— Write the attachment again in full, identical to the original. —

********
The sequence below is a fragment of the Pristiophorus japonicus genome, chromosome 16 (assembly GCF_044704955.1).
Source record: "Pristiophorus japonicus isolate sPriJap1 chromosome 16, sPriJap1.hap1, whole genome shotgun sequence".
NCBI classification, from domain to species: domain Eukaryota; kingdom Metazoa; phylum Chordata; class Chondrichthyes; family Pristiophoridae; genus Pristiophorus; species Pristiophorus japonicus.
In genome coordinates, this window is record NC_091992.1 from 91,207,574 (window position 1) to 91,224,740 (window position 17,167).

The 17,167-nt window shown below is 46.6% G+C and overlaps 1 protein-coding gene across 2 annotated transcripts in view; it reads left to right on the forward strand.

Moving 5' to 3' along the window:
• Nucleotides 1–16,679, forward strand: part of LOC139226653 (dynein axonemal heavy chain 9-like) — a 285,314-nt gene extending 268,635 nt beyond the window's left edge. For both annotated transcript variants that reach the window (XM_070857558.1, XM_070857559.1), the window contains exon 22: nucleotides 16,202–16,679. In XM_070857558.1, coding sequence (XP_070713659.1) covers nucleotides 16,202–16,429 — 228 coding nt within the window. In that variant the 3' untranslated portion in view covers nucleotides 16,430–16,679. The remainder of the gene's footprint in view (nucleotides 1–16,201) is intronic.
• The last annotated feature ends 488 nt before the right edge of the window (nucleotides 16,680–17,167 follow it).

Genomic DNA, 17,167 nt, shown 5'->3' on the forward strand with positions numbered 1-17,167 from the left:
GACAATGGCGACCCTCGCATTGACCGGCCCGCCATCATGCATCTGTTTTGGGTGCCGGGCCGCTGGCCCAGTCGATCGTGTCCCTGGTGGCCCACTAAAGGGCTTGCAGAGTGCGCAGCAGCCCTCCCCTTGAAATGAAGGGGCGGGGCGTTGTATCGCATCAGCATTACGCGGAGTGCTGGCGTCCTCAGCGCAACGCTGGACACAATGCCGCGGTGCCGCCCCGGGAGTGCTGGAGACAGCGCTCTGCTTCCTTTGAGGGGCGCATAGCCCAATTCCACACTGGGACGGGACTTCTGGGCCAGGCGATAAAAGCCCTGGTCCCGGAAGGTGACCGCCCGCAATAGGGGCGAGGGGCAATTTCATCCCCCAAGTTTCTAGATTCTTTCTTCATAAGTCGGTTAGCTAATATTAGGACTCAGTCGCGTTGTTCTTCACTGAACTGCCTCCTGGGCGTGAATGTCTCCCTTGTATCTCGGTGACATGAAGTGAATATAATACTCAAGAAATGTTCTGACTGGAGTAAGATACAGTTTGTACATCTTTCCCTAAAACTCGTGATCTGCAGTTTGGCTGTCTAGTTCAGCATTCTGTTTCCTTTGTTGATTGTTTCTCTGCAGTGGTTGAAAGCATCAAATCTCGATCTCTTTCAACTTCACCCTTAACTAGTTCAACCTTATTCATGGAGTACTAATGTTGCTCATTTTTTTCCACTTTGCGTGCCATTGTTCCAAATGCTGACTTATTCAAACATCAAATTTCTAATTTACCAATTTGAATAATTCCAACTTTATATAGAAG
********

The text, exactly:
The sequence below is a fragment of the Pristiophorus japonicus genome, chromosome 16 (assembly GCF_044704955.1).
Source record: "Pristiophorus japonicus isolate sPriJap1 chromosome 16, sPriJap1.hap1, whole genome shotgun sequence".
NCBI classification, from domain to species: domain Eukaryota; kingdom Metazoa; phylum Chordata; class Chondrichthyes; family Pristiophoridae; genus Pristiophorus; species Pristiophorus japonicus.
In genome coordinates, this window is record NC_091992.1 from 91,207,574 (window position 1) to 91,224,740 (window position 17,167).

The 17,167-nt window shown below is 46.6% G+C and overlaps 1 protein-coding gene across 2 annotated transcripts in view; it reads left to right on the forward strand.

Moving 5' to 3' along the window:
• Nucleotides 1–16,679, forward strand: part of LOC139226653 (dynein axonemal heavy chain 9-like) — a 285,314-nt gene extending 268,635 nt beyond the window's left edge. For both annotated transcript variants that reach the window (XM_070857558.1, XM_070857559.1), the window contains exon 22: nucleotides 16,202–16,679. In XM_070857558.1, coding sequence (XP_070713659.1) covers nucleotides 16,202–16,429 — 228 coding nt within the window. In that variant the 3' untranslated portion in view covers nucleotides 16,430–16,679. The remainder of the gene's footprint in view (nucleotides 1–16,201) is intronic.
• The last annotated feature ends 488 nt before the right edge of the window (nucleotides 16,680–17,167 follow it).

Genomic DNA, 17,167 nt, shown 5'->3' on the forward strand with positions numbered 1-17,167 from the left:
GACAATGGCGACCCTCGCATTGACCGGCCCGCCATCATGCATCTGTTTTGGGTGCCGGGCCGCTGGCCCAGTCGATCGTGTCCCTGGTGGCCCACTAAAGGGCTTGCAGAGTGCGCAGCAGCCCTCCCCTTGAAATGAAGGGGCGGGGCGTTGTATCGCATCAGCATTACGCGGAGTGCTGGCGTCCTCAGCGCAACGCTGGACACAATGCCGCGGTGCCGCCCCGGGAGTGCTGGAGACAGCGCTCTGCTTCCTTTGAGGGGCGCATAGCCCAATTCCACACTGGGACGGGACTTCTGGGCCAGGCGATAAAAGCCCTGGTCCCGGAAGGTGACCGCCCGCAATAGGGGCGAGGGGCAATTTCATCCCCCAAGTTTCTAGATTCTTTCTTCATAAGTCGGTTAGCTAATATTAGGACTCAGTCGCGTTGTTCTTCACTGAACTGCCTCCTGGGCGTGAATGTCTCCCTTGTATCTCGGTGACATGAAGTGAATATAATACTCAAGAAATGTTCTGACTGGAGTAAGATACAGTTTGTACATCTTTCCCTAAAACTCGTGATCTGCAGTTTGGCTGTCTAGTTCAGCATTCTGTTTCCTTTGTTGATTGTTTCTCTGCAGTGGTTGAAAGCATCAAATCTCGATCTCTTTCAACTTCACCCTTAACTAGTTCAACCTTATTCATGGAGTACTAATGTTGCTCATTTTTTTCCACTTTGCGTGCCATTGTTCCAAATGCTGACTTATTCAAACATCAAATTTCTAATTTACCAATTTGAATAATTCCAACTTTATATAGAAG